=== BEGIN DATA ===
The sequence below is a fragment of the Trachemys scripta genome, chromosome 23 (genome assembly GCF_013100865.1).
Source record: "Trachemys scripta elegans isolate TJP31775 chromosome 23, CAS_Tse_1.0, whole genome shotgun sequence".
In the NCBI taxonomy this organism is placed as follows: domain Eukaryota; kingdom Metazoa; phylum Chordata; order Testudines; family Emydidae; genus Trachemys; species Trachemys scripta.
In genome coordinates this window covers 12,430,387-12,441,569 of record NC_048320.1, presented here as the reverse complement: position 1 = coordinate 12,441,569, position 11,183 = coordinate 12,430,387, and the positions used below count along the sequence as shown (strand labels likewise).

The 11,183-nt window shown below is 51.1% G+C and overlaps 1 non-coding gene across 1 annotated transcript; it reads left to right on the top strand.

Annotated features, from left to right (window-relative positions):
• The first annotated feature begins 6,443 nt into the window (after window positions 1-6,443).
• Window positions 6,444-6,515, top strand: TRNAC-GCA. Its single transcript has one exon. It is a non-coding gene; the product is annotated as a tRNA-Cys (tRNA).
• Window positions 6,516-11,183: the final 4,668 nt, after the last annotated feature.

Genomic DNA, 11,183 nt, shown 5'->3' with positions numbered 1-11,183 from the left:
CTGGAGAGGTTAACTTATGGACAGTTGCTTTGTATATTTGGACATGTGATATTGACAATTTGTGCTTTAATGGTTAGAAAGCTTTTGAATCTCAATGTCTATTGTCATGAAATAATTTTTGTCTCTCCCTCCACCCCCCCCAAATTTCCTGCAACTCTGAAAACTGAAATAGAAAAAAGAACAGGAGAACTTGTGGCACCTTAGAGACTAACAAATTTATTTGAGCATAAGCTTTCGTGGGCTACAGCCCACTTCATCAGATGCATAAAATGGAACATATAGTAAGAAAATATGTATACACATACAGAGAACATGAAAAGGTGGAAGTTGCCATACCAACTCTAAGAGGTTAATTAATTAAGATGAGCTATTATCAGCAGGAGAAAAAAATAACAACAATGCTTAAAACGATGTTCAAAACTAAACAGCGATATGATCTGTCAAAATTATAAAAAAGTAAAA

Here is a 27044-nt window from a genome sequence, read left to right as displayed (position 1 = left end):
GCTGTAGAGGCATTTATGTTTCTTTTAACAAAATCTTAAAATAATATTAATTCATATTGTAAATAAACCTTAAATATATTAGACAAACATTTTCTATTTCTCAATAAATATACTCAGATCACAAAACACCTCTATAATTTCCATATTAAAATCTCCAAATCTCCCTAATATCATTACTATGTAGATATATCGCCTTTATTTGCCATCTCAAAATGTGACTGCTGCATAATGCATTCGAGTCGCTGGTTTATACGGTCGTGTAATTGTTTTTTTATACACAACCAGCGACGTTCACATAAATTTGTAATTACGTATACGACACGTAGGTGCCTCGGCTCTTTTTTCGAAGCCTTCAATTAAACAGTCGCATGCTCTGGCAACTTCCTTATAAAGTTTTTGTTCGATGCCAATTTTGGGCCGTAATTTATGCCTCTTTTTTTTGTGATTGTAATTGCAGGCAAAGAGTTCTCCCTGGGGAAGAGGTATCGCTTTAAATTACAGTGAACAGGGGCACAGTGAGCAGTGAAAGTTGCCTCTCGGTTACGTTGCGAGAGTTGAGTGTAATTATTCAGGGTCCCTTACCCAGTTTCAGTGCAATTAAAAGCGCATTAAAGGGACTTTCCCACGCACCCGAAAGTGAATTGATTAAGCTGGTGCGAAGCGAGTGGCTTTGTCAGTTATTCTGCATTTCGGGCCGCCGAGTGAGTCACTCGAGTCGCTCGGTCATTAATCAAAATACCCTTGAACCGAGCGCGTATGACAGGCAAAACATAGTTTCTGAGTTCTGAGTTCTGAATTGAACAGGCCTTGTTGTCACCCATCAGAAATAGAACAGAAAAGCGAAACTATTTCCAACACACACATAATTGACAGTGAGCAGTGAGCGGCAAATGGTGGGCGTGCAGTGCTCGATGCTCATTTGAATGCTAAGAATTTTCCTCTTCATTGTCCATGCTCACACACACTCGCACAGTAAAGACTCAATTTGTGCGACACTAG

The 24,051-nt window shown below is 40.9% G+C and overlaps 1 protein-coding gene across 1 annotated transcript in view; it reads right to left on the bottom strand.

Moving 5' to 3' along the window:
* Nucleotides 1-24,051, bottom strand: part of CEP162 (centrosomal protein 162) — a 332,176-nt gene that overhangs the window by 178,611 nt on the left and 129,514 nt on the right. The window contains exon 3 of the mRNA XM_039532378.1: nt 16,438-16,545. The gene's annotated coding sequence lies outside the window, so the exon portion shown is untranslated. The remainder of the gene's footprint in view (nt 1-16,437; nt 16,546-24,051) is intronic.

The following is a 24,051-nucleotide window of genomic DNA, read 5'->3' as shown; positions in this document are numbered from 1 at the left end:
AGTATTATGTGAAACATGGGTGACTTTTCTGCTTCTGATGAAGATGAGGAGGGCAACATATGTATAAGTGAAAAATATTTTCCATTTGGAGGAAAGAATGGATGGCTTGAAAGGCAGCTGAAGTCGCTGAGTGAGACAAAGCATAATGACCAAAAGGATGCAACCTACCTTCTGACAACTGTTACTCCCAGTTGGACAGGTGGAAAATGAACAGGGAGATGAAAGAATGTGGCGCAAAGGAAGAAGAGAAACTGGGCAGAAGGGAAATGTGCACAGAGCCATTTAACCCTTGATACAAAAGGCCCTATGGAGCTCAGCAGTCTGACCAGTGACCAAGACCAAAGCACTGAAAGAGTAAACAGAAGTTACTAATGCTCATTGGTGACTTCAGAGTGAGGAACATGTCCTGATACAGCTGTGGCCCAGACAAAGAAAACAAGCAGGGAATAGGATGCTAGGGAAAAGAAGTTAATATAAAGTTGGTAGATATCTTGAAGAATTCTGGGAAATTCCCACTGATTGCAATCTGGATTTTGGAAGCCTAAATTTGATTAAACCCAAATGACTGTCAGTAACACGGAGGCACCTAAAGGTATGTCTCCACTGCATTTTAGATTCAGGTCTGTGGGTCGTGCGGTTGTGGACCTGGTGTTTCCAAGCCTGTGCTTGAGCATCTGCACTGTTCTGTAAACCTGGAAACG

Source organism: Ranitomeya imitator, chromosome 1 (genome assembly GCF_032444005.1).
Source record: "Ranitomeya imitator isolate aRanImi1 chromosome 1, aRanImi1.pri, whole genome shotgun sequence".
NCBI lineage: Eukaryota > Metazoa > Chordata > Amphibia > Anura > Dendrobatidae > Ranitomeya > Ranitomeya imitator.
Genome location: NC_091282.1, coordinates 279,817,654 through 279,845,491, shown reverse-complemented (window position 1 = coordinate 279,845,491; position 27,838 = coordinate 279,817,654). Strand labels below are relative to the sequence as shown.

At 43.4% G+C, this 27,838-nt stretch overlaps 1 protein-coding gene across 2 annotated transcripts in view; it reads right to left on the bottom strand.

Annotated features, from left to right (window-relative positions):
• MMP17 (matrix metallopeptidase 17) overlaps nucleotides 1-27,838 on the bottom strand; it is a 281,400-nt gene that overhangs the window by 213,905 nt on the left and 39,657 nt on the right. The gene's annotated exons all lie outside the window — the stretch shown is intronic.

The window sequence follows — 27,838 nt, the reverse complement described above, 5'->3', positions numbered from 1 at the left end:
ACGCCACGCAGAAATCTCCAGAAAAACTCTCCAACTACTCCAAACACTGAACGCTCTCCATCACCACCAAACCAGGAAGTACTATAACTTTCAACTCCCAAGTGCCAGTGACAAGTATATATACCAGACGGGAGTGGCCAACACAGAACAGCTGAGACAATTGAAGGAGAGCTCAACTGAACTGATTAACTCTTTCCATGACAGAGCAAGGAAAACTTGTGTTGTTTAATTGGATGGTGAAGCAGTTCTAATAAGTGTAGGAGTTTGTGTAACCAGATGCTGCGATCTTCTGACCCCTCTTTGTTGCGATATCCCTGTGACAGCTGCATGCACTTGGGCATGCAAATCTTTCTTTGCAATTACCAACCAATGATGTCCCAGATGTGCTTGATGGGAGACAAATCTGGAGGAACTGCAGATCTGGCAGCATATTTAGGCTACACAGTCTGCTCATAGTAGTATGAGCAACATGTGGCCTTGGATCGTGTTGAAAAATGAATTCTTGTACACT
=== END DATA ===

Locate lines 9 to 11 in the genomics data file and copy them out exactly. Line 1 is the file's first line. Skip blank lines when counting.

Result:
• Window positions 6,516-11,183: the final 4,668 nt, after the last annotated feature.

Genomic DNA, 11,183 nt, shown 5'->3' with positions numbered 1-11,183 from the left:
CTGGAGAGGTTAACTTATGGACAGTTGCTTTGTATATTTGGACATGTGATATTGACAATTTGTGCTTTAATGGTTAGAAAGCTTTTGAATCTCAATGTCTATTGTCATGAAATAATTTTTGTCTCTCCCTCCACCCCCCCCAAATTTCCTGCAACTCTGAAAACTGAAATAGAAAAAAGAACAGGAGAACTTGTGGCACCTTAGAGACTAACAAATTTATTTGAGCATAAGCTTTCGTGGGCTACAGCCCACTTCATCAGATGCATAAAATGGAACATATAGTAAGAAAATATGTATACACATACAGAGAACATGAAAAGGTGGAAGTTGCCATACCAACTCTAAGAGGTTAATTAATTAAGATGAGCTATTATCAGCAGGAGAAAAAAATAACAACAATGCTTAAAACGATGTTCAAAACTAAACAGCGATATGATCTGTCAAAATTATAAAAAAGTAAAA